My last video game purchase was the Xbox 360 version of The Orange Box in February/March of this year (I can't quite remember which) , based largely on the fact that it was twenty dollars and I had immensely enjoyed Portal when I had played through it on my dad's computer, so I figured Portal alone was worth the money. Before this, I had known nothing of Half Life, its canon, or really Valve Software even.
Half Life 2 and its associated episodes are now some of my favorite games of all time, and certainly the best PC-type shooters I've ever played. So I decided to play through the original Half Life and the Gearbox expansion packs Opposing Force and Blue Shift, and I really have to say that I'm really underwhelmed.
The environments made me sick of corridors. The entire game takes place underground in a series of corridors, with a few levels on the surface and some genuinely interesting alien environments at the very end. I was so happy when I got to the chapter "Surface Tension" that I almost cried from joy at not being in yet another dark hallway.
The game has no characters apart from the un-named government guy, who is actually quite interesting. Every other person the player meets is nothing more than an extra. This was one of my biggest disappointments with the game, especially after all the likeable characters from Half Life 2.
The game also has basically no story. Essentially, you play as a scientist by the name of Dr. Gordon Freeman working in a stereotypical top-secret underground research facility, when some experiment goes stereotypically wrong and aliens start to appear out of nowhere, and then the story pretty much disappears altogether as players can spend really long periods of time in between major plot points, so much so that I often could not remember what my objective was, and the game provides no reminders either.
The weapons are nowhere near as cool or useful as the ones in HL2, with the possible exception of snarks, which are awesome and should be included in every shooter ever made. The SMG is less satisfying than its HL2 counterpart. The crossbow is much less satisfying than the HL2 crossbow; superheated steel rebar is much cooler than poison darts (that can somehow render automated turrets completely inoperable in one shot).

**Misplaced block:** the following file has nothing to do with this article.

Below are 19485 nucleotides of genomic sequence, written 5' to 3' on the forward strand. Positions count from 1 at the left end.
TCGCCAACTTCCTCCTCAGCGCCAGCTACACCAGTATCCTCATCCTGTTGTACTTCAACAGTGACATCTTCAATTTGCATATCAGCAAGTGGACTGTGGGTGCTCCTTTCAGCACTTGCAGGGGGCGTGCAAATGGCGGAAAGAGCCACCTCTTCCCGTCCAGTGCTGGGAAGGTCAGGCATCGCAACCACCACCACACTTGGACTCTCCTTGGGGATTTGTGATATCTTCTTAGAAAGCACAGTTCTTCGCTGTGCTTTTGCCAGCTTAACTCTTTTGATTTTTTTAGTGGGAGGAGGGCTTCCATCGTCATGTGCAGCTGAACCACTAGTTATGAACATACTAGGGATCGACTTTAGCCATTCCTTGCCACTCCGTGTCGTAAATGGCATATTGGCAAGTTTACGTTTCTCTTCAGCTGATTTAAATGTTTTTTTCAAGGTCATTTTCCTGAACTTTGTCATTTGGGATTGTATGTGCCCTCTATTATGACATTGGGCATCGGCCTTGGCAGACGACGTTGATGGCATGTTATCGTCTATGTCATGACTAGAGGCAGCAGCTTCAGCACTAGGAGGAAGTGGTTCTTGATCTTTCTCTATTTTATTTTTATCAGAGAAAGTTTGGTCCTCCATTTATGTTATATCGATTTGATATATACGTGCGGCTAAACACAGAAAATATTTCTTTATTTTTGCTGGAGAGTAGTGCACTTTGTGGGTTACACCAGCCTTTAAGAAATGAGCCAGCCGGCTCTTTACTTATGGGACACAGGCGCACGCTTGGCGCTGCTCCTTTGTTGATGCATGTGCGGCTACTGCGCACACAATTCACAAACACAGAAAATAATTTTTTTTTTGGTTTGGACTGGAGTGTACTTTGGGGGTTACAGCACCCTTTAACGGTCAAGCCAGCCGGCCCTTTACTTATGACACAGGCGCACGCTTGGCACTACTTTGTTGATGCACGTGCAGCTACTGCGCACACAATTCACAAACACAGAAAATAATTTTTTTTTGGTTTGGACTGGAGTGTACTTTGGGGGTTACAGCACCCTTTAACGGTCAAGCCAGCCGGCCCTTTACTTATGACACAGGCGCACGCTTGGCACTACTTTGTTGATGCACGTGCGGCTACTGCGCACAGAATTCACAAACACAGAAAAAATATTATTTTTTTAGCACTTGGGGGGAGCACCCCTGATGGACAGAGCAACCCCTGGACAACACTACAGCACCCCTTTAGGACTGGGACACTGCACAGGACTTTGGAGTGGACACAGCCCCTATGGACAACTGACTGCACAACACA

I would also like to take this opportunity to point out the fact that WASD was made for typing, not platforming. If I wanted to jump from moving platform to moving platform, I would be playing a platformer. On a console.
Opposing Force, an official expansion made by Gearbox, was much better. After growing to hate the HECU soldiers over the course of the first game, it was interesting to play a game from the enemy's perspective. The night vision goggles were a very welcome replacement for the piss-poor excuse for a flashlight that Gordon Freeman had. The weapon design was much more interesting, with the barnacle easily the coolest among many very cool organic alien weaponry. The portal gun was very inventive and is now one of my favorite video game weapons of all time.
I remember starting it up and immediately noticing how much better it was than the base game. The first such revelation was at the very beginning in the Osprey, when I remember thinking, "Holy shit, some actual exposition!" There were actual characters who appeared more than once! There were plenty of outside levels! There was a simple, overarching goal that I never lost track of! The game had some substance!
The levels were designed better, the firefights were more fun, the jumping puzzles were less dreadful, other puzzles were much better; in short, the game was more fun and had more substance, despite being shorter.
Blue Shift, another Gearbox expansion, was also better than the original game. It made players weaker with the loss of batteries and HEV stations to regain protection, the lack of really good weapons, and the return of the worthless flashlight, which was an interesting design decision and one I really liked.
What's more, it introduced an actual named NPC, Dr. Rosenberg. It was also nice to not have a traditional final boss fight like in Half Life and Opposing Force.
I am actually very glad that Half Life existed, and sold as well as it did, because without its success there would be no Half Life 2, and I love Half Life 2. That said, playing it was the most dreadful gaming experience I have ever had, and I don't think I will ever be able to bring myself to play through it again.